Property investors Amanda Dalgety and John Day tried to convince a tax tribunal that they had no capital gains tax to pay on selling three homes after HM Revenue & Customs (HMRC) accused them of carelessly filling in their tax returns.

Appealing the HMRC assessment of £9,324, the tribunal was told Day completed the returns for both of them and declared they had no CGT to pay, even though he had no knowledge of CGT and had only made some rough calculations that he thought proved they were not ‘viable’ property transactions.

Dalgety told the Judge Rachel Perez that she had only glanced before signing her tax return that was drafted by Day.

The couple sold three houses in the tax year 2006-07, claiming two were buy to lets and one was bought with the intention of becoming Day’s main home after he had moved out of a fourth property where he had lived with Dalgety after a row.

The first buy to let was bought for £99,500 in April 2005 and sold for £114,995 in August 2006.

The couple believed no capital gains tax was due because they wrongly worked out the purchase price as £15,175 and the sale price as £28,941 after deducting a mortgage, early redemption fees and loan interest from the acquisition and disposal costs.

CGT legislation does not allow these deductions.

A similar flawed calculation was used to work out the tax due on the second buy to let, purchased for £47,000 in February 2005 and sold for £66,300 in January 2007.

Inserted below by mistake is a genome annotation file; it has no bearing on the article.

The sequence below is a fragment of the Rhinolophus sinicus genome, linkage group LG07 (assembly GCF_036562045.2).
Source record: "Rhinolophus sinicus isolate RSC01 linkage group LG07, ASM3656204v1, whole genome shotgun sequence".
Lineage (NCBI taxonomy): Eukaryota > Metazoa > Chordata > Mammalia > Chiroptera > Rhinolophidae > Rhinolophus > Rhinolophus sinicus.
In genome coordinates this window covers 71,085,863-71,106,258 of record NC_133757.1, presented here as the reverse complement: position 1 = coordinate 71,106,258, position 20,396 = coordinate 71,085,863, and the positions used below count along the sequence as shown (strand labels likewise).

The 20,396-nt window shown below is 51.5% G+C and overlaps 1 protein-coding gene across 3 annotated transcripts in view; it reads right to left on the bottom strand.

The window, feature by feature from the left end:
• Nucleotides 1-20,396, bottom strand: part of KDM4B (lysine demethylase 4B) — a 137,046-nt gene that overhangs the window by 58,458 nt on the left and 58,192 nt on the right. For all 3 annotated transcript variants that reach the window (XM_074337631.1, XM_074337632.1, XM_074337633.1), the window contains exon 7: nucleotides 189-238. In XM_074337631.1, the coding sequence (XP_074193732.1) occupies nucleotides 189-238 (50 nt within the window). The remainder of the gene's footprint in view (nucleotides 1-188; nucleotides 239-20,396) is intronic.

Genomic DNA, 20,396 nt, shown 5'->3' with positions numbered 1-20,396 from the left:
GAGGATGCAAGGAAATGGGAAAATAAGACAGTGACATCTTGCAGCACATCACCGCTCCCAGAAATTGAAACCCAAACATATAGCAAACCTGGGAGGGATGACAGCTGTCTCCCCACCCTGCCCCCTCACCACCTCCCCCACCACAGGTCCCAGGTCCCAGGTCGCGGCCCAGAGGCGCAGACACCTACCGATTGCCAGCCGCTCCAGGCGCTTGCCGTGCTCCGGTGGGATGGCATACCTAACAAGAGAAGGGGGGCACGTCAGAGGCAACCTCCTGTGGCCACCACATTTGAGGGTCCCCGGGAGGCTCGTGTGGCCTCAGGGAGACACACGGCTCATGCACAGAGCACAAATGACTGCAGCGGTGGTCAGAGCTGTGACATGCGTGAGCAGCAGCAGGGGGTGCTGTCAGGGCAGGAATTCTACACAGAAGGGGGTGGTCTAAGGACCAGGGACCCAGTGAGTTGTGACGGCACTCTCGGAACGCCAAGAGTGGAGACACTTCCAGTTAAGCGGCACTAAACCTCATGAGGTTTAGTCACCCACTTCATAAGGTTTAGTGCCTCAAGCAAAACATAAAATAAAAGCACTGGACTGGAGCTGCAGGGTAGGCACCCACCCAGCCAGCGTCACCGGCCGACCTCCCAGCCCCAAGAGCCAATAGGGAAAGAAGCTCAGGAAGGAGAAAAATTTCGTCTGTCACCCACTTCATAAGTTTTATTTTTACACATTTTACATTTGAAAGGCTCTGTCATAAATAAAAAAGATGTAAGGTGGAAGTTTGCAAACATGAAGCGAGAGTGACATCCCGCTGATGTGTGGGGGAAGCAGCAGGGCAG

The third property cost the couple £70,000 in June 2006 and was sold for £91,000 in August the same year after a refurbishment costing £3,522, of which the tribunal decided £1,200 spent on painting and decorating was a repair, not a capital cost.

Day claimed private residence relief against this home, telling the tribunal he intended to move in after the refurbishment but decided not to after reconciling and moving back in with Miss Dalgety.

However, the property was purchased in joint names and Day could provide no evidence to show he had ever lived at the property as his main home.

The tribunal considered the evidence from the couple was unreliable and dismissed the appeal.

In a 39-page ruling, the judge ordered Day should pay£2,657 CGT and £398 for carelessly filing his tax return on a net chargeable gain of £13,285, while Dalgety, a higher rate taxpayer should pay £5,314 CGT and a penalty of £797.

The penalties were reduced by £53 for Day and ​£105 for Dalgety by the judge.

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